This article first appeared as Anthony Bullick’s column in the Daily Post business section on 23 August.
Facebook’s constant algorithm changes mean the goalposts continually move for businesses trying to market their brand successfully on the platform.
Fortunately, organisations can use Facebook’s comprehensive analytics function to create and tweak campaigns in real time for optimal impact.
Insights, accessed when logged into Facebook and located in the main menu bar, provides companies with stats on everything from which posts attracted the most engagement to which demographics are most interested in your updates.
Not all information provided will be relevant to your business, and it’s vital to interpret the data to receive meaningful analysis. Follow these steps to harness Facebook Insights and boost your brand’s results.
The overview page displays a snapshot of key metrics including post engagement and page likes. But businesses should only use this as a quick visual to spot anything out of the ordinary eg big spikes or dips, and will get more value by digging deeper.
Page likes shows the change in the number of people who have ‘liked’ your page. Pay attention to big increases or decreases and investigate eg did a particular piece of content cause it?
Similarly, in the ‘reach’ tab, which shows how many people your post was placed in front of, monitor for significant changes and review why by looking at what was published that day. This section also shows stats for overall engagement including likes, comments, and shares.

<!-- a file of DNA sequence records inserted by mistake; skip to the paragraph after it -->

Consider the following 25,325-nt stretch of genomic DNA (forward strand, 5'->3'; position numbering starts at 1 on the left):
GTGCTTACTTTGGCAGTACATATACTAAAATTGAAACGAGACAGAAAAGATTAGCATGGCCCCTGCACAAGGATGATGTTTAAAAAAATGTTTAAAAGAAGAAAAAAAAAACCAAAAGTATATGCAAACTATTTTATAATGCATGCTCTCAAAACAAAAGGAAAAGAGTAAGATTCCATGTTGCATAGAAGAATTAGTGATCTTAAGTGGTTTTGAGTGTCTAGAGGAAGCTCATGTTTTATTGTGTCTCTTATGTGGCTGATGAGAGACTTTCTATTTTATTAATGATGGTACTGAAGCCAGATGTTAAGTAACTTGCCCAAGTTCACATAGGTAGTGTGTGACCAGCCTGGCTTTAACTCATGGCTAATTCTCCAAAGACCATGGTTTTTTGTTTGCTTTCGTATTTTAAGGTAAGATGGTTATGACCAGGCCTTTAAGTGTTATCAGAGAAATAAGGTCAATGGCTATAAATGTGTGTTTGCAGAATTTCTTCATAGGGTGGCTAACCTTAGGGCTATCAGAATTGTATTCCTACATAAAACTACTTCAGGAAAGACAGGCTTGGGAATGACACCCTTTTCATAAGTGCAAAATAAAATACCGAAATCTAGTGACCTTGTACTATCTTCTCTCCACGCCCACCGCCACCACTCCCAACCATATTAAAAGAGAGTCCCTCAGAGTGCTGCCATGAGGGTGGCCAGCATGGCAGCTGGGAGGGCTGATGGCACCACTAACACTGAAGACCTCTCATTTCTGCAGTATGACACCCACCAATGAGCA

Anything that causes a positive result, may mean your audience prefers this type of content. Conversely, if there were dips in performance, it could mean your fans are losing interest in your posts.
Brands should spend the majority of their analytical time in the ‘posts’ tab because it provides valuable information on each individual Facebook post. For example, scanning down the ‘reach’ and ‘engagement’ columns will easily identify which content performed well. It also displays type (link, picture, or video) to help companies understand what format their audience prefers.
Similarly, if you upload video to your page, there is a separate ‘videos’ tab that presents data on number of views and total minutes played for each individual video.
For a business that relies on local custom, the ‘local’ tab shows peak hours for when people are nearby, as well as the demographics of those who have been within 50m of your premises.